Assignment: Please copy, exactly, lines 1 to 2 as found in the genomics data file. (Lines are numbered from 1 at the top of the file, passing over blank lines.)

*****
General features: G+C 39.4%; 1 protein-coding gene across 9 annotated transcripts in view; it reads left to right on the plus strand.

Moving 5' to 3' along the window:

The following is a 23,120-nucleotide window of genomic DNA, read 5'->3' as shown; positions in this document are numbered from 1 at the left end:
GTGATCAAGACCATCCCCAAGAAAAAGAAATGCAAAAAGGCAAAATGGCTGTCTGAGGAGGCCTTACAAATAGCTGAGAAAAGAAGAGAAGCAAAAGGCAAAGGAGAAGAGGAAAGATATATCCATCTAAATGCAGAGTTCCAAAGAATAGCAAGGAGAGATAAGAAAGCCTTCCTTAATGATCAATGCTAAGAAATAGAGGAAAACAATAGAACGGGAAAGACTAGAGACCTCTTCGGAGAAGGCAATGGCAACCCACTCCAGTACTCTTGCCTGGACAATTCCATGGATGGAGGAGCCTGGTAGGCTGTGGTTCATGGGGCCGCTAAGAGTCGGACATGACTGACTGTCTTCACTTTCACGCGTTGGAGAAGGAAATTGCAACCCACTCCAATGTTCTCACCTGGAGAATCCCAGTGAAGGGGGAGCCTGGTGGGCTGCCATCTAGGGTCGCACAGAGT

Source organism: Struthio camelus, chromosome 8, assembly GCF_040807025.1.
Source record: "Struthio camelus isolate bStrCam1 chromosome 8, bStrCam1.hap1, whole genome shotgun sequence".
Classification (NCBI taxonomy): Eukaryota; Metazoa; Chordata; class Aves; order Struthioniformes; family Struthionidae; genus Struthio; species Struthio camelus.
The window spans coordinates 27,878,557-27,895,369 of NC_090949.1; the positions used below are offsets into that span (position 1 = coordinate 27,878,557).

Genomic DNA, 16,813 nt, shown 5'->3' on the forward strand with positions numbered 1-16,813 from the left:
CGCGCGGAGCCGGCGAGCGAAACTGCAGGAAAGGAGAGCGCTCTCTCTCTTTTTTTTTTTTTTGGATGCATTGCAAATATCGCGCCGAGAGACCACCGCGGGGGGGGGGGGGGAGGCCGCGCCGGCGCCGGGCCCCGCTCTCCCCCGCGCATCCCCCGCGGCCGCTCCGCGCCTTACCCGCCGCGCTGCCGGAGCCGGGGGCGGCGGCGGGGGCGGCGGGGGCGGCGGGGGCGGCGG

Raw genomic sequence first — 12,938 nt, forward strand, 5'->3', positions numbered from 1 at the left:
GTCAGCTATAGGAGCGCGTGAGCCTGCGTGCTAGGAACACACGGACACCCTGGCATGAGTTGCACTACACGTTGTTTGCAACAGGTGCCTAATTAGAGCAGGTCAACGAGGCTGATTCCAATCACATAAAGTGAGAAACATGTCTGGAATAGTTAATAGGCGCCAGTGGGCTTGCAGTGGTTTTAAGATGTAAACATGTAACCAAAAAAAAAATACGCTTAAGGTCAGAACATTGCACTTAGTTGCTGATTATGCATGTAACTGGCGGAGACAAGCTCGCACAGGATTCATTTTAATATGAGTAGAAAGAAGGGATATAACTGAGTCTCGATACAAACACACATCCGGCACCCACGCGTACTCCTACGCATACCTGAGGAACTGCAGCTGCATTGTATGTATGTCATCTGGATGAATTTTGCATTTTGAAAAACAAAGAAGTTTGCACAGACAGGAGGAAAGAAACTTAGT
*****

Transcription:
General features: G+C 39.4%; 1 protein-coding gene across 9 annotated transcripts in view; it reads left to right on the plus strand.

Moving 5' to 3' along the window: